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Industry & alumni

Industry-Sponsored Student Capstone Projects

2022/2023

In the 2022/23 academic year the industry capstone program was supported by 56 sponsors and 100 real-world projects. Over four hundred students from across the College of Engineering participated. Scroll down to learn more about each project.

Clallam County Sheriff’s Office, Emergency Management

Power for a Resilient Fairchild Airport

Fairchild Airport (CLM) in Port Angeles is the federal staging area for disaster relief on the Olympic Peninsula after a catastrophic regional event. The emergency management division of the Clallam County Sheriff’s office sees great need for a more resilient Fairchild Airport (CLM). Approximately $1 billion of FAA funding is available annually through the Airport Terminal Program (ATP) to address aging infrastructure in terminals and control towers, and to reduce greenhouse gas emissions, promote energy efficiency, and increase climate resilience. This student team worked to create a renewable solar/storage microgrid that would allow the terminal and control tower to remain operational during extended power outages. As a second phase of the project, the student team worked to support the goals of the FAA ATP funding guidelines, but be flexible enough to accommodate an emergency operations center using engineering design and analysis. This student team worked to build off of prior analysis staff at the Washington Clean Energy Testbeds have performed for the Snohomish County PUD Arlington microgrid. Microgrids are a growing area for engineering design. An advisory group helped guide the technical and community elements of all three microgrid projects on the Olympic Peninsula. Desired outcomes the student team worked towards included a final engineering report that: (1) Describes the context for the study, including a statement of the resiliency goals and metrics that align the FAA funding opportunity and community input, and the data sources available for estimating the electrical loads, solar and wind energy potential of the site, and other environmental factors (site hazards, fuel availability, etc.) (2) Aligns FAA requirements with community priorities and engineering principles to determine microgrid infrastructure needs and costs to support the highest priority loads under several discrete operational scenarios, for example, outages occurring in summer vs winter, and for islanded operation of days, weeks, or months (following a catastrophic disaster). (3) Detailed technoeconomic analysis of the base case design, including engineering drawing, component lists and pricing estimates, with performance of the design evaluated using real-time digital simulation. Highlight design features that allow flexible expansion of the microgrid capabilities for a future EOC at an adjacent site.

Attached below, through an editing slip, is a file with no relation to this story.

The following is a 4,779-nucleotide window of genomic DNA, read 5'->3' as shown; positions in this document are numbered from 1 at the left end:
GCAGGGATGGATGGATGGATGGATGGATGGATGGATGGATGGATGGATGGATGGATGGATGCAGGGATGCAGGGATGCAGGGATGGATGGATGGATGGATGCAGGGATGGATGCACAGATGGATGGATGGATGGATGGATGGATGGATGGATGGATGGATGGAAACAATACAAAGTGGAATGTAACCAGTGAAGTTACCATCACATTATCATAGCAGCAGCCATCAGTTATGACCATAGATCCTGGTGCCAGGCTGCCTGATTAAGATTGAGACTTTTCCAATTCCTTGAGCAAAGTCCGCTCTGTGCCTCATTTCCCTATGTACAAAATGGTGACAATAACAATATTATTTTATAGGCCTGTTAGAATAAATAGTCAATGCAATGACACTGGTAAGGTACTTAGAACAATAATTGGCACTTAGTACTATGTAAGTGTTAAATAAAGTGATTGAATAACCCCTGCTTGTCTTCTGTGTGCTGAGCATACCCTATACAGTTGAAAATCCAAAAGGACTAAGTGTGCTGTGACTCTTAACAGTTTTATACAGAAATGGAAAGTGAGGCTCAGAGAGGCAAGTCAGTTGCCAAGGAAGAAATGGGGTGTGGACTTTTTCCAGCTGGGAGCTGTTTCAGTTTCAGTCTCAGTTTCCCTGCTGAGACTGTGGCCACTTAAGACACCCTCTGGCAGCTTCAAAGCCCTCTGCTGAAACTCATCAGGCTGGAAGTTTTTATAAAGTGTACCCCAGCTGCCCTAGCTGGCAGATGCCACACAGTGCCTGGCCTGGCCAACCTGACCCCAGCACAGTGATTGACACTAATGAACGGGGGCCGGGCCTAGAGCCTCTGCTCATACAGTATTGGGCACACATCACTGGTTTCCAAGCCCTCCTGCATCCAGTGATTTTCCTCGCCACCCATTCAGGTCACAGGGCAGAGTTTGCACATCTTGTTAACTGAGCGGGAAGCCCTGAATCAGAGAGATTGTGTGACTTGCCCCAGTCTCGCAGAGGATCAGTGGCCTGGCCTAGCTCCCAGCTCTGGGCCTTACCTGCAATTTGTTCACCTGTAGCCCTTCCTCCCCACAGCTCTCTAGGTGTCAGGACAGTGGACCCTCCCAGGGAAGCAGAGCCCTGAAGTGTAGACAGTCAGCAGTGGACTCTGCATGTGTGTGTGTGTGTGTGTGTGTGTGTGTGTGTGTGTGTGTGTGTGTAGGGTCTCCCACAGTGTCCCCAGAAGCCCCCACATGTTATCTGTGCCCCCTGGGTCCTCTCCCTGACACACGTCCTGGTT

Jamestown S’Klallam Tribe, Environmental Planning Program

Jamestown S’Klallam Tribe Community Resiliency Center